and the core reason ... is that social media didn't exist in the 90s so all you had was BBS systems and forums
The other thing I want to mention is that not only was social media not in existence back in the 90s, but a large majority of the internet userbase wasn't on the internet either. The "tech savviness" of the average internet consumer has gone down purely due to numbers and the fact that it is much easier to get on the internet at all.
It's a huge boon to humanity overall, but it does mean that from a sociological point of view, we also move from long-form content (news journalism, long forum threads, etc.) to short-form content (e.g. what I had for breakfast, tiktok challenges).
To wit; the latest trend in social media is shorts... quite literally the opposite of long-form content. Instagram Reels, Youtube Shorts, TikTok... Twitter literally started the trend with tweets with a maximum character count. Quantity over quality. The why is straightforward... short content is easier to produce and consume. It is easy to fire off a tweet or share a livestream, it's harder to sit down and elucidate your thoughts on something that is important to you.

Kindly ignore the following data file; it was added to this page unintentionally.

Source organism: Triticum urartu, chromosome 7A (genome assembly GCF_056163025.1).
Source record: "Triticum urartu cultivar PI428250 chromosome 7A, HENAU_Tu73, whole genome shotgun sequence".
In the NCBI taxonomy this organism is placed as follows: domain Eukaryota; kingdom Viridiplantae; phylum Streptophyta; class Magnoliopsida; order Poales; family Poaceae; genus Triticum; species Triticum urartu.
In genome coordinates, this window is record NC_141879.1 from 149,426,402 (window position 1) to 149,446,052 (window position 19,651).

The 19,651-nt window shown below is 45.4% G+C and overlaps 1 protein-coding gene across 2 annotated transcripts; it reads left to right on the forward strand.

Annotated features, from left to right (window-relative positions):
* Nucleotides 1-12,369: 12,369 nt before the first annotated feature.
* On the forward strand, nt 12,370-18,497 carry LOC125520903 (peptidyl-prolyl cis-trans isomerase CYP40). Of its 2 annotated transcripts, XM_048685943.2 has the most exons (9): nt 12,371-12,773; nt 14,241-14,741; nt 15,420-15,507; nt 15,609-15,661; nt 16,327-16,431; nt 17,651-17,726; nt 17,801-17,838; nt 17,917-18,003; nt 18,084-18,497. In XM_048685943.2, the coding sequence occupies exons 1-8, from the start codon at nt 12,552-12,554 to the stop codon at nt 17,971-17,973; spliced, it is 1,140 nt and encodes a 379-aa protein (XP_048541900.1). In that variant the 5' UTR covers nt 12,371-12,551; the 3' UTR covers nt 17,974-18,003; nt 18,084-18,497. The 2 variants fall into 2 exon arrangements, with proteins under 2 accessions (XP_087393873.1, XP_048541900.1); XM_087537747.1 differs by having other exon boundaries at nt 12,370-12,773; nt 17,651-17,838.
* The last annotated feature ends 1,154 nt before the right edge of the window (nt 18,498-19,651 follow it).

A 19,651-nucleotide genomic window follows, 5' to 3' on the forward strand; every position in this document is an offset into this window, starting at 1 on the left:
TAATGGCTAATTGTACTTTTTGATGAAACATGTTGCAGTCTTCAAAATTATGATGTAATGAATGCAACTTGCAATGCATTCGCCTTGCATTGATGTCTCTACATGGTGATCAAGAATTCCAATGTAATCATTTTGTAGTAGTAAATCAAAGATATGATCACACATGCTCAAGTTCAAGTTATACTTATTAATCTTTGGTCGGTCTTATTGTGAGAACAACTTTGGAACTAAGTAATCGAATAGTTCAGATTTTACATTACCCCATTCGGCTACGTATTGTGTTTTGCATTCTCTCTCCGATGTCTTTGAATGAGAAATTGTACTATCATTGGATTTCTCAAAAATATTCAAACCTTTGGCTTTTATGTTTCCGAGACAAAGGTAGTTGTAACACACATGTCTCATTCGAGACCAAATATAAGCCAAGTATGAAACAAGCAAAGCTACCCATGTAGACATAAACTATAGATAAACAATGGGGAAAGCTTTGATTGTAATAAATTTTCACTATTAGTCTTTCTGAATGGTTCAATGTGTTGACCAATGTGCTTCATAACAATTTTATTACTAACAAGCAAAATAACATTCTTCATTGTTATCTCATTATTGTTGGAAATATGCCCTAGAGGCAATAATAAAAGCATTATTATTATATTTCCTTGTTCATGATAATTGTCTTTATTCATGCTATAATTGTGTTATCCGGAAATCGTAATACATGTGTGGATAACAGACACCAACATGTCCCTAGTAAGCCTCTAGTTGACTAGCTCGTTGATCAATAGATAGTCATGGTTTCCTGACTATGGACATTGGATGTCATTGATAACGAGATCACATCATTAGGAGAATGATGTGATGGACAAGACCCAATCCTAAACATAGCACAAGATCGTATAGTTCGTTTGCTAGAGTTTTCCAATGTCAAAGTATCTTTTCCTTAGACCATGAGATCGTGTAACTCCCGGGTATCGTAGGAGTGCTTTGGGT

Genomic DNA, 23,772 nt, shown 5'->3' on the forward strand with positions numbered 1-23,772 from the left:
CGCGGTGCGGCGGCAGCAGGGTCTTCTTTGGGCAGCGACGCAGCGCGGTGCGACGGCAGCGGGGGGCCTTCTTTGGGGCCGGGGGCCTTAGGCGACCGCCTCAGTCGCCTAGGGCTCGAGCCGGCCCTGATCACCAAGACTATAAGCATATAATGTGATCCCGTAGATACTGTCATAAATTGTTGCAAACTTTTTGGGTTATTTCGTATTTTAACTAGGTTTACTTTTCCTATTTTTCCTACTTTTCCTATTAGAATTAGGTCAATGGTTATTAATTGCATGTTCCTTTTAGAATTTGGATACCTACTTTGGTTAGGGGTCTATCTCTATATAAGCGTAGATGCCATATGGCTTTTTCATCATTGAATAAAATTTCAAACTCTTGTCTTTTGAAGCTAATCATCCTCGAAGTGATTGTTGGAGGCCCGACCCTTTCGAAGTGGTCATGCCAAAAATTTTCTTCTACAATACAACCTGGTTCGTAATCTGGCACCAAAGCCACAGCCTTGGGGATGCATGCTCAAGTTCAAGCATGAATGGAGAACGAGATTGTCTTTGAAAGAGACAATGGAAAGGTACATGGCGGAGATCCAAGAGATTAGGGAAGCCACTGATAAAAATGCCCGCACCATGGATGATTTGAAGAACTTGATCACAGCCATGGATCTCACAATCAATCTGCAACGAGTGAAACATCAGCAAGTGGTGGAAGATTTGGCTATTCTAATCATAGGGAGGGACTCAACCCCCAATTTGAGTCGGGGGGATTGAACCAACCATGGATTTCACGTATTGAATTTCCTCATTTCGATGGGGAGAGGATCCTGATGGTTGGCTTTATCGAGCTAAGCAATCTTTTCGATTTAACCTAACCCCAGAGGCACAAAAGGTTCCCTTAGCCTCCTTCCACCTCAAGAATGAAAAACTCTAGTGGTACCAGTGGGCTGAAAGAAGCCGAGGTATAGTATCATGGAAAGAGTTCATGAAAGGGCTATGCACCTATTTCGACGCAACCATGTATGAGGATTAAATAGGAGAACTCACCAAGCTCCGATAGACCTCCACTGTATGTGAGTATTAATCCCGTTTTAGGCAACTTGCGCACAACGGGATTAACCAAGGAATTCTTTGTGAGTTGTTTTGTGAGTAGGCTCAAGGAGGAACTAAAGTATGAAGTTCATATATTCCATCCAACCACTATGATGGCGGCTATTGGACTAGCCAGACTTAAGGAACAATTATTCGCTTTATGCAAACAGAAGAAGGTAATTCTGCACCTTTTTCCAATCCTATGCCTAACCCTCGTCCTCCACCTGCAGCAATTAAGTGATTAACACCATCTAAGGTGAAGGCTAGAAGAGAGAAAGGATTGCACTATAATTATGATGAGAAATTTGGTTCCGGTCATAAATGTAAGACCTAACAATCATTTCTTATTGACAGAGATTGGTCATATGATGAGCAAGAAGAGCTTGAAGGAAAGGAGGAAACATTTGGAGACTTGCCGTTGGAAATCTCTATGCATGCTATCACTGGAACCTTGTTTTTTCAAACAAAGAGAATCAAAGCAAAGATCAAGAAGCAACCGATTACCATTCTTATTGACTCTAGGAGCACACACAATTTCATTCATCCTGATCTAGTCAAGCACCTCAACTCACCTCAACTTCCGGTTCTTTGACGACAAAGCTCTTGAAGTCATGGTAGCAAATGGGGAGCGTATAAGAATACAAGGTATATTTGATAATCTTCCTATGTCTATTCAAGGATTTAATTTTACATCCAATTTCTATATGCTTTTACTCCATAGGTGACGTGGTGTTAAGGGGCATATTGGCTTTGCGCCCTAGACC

However, I am loathe to expand on this point further because that would be the research territory of people much smarter than I
I will say this, however... I refuse to believe that humanity will stoop to the lowest common denominator. Yes, maybe we'll go through phases where we just send memes to one another, but we will always rise above and return to a medium where long-form content is shared and appreciated. We will always need long-form journalism, and yes, even forum software for in-depth discussion.
Perhaps I am still naive and optimistic, but I refuse to believe that this is our future: